Book & Movie Review | Miss Peregrine’s Home For Peculiar Children by Ransom Riggs

Book Review #96

Title: Miss Peregrine’s Home For Peculiar Children 

Author: Ransom Riggs

Publication: Quirk Books

Format: Paperback

Release Date: June 7, 2011

Pages: 352 pages

A mysterious island. An abandoned orphanage. A strange collection of curious photographs.

A horrific family tragedy sets sixteen-year-old Jacob journeying to a remote island off the coast of Wales, where he discovers the crumbling ruins of Miss Peregrine’s Home for Peculiar Children. As Jacob explores its abandoned bedrooms and hallways, it becomes clear that the children were more than just peculiar. They may have been dangerous. They may have been quarantined on a deserted island for good reason. And somehow—impossible though it seems—they may still be alive.

A spine-tingling fantasy illustrated with haunting vintage photography, Miss Peregrine’s Home for Peculiar Children will delight adults, teens, and anyone who relishes an adventure in the shadows. 

This book was a bit slow in the beginning. It was only until Jacob entered the loop and discovering the peculiars when it truly starts to spike things up. 

I love everyone’s unique abilities and that they have made up their own games and sorts to fend themselves from getting bored. I especially find it humorous that Millard knows what everyone is doing every second and at every moment. Even the animals. Although, my favourite Peculiar’s ability of all is Enoch. He is a bit haunting yet cool in his own way.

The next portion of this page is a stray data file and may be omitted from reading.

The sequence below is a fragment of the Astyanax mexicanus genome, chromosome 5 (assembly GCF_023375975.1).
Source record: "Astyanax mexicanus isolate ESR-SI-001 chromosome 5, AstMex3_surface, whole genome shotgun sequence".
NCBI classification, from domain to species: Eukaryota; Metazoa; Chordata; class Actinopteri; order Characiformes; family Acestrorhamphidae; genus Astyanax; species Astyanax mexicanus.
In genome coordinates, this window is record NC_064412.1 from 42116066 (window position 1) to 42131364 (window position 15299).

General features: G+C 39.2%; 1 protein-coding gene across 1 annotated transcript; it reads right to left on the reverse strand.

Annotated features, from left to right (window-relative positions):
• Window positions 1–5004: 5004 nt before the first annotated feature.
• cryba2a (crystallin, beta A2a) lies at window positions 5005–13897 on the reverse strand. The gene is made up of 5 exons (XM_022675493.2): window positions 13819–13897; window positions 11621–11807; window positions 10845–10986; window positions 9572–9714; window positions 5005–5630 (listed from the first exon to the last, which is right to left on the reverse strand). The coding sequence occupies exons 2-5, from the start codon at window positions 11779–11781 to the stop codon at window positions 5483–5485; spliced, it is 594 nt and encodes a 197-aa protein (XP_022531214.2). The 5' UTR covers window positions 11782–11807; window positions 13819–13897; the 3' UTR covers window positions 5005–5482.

It can be quite boring for them to live in the same day, everyday – September 3rd, 1940 and why they kept on asking Jacob constantly about the present day. Any person would too. I understand the reason why Miss Peregrine does not want the children to know much about it. She’s merely looking after them and are concerned about them. 

If I were Jacob, I would ditch everything about the modern and sometimes cruel world even though I have to constantly worry about fighting for my life and the rest of the peculiars against hollowgasts. But hey, if my super power is that I am the only person that can see those nasty creatures, why not? Jacob kind of clicked with Emma. I do find it a bit weird that she used to adore his grandfather though. 

All in all, this book is great. I recommend it to anyone who is looking for a creepy yet vibrant read. The peculiar photographs in the book makes it all the more interesting. 

First of all, I just have to say that the casting crews has done a wonderful job and that the casts are all amazing. They all really suit their characters well. 

I am a bit disappointed that they have changed Emma and Olive’s peculiarities. But I don’t have anything to complain because they would make such a beautiful couple. Miss Peregrine is so delightful! I would have imagined her as scarier and more demanding. 

The beginning was not as slow as the book. It was really straightforward – straight to the point. I really liked that there were a few accurate prescriptions of the book and find myself enjoying other scenes that was not that accurate. 

You can never expect a word by word and scene by scene of accurateness in the adaptation of a book to a movie. 

There were a few humorous scenes that made everyone laugh heartily. Myself included. The plot is pretty much the same even though they have tweaked it a bit. 

Lastly, can I take a moment and just say how annoying Barron is. He deserves to die. And when then they were feasting other peculiars eyes. Absolutely disgusting and horrifying. They all deserve to extinct from this world. 


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